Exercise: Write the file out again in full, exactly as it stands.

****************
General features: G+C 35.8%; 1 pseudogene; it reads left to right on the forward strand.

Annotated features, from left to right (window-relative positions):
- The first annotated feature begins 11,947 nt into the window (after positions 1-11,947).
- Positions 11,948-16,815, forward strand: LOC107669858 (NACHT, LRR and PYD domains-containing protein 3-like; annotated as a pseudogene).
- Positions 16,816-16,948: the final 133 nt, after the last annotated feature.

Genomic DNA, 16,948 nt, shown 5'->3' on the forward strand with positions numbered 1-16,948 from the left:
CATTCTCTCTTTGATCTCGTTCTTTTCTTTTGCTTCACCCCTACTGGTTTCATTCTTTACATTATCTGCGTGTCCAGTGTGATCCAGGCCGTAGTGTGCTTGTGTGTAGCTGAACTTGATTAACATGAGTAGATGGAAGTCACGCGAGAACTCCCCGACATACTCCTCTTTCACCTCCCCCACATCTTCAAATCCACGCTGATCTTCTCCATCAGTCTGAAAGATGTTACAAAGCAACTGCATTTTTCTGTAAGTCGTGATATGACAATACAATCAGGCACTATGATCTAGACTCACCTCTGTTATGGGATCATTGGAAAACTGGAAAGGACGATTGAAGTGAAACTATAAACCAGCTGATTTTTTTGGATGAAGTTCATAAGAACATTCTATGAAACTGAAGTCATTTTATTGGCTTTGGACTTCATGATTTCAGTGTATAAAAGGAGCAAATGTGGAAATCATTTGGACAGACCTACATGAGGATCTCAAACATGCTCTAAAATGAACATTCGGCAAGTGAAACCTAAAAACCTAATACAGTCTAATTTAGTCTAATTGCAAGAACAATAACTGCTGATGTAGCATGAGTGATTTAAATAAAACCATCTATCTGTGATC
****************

General features: G+C 35.8%; 1 pseudogene; it reads left to right on the forward strand.

Annotated features, from left to right (window-relative positions):
- The first annotated feature begins 11,947 nt into the window (after positions 1-11,947).
- Positions 11,948-16,815, forward strand: LOC107669858 (NACHT, LRR and PYD domains-containing protein 3-like; annotated as a pseudogene).
- Positions 16,816-16,948: the final 133 nt, after the last annotated feature.

Genomic DNA, 16,948 nt, shown 5'->3' on the forward strand with positions numbered 1-16,948 from the left:
CATTCTCTCTTTGATCTCGTTCTTTTCTTTTGCTTCACCCCTACTGGTTTCATTCTTTACATTATCTGCGTGTCCAGTGTGATCCAGGCCGTAGTGTGCTTGTGTGTAGCTGAACTTGATTAACATGAGTAGATGGAAGTCACGCGAGAACTCCCCGACATACTCCTCTTTCACCTCCCCCACATCTTCAAATCCACGCTGATCTTCTCCATCAGTCTGAAAGATGTTACAAAGCAACTGCATTTTTCTGTAAGTCGTGATATGACAATACAATCAGGCACTATGATCTAGACTCACCTCTGTTATGGGATCATTGGAAAACTGGAAAGGACGATTGAAGTGAAACTATAAACCAGCTGATTTTTTTGGATGAAGTTCATAAGAACATTCTATGAAACTGAAGTCATTTTATTGGCTTTGGACTTCATGATTTCAGTGTATAAAAGGAGCAAATGTGGAAATCATTTGGACAGACCTACATGAGGATCTCAAACATGCTCTAAAATGAACATTCGGCAAGTGAAACCTAAAAACCTAATACAGTCTAATTTAGTCTAATTGCAAGAACAATAACTGCTGATGTAGCATGAGTGATTTAAATAAAACCATCTATCTGTGATC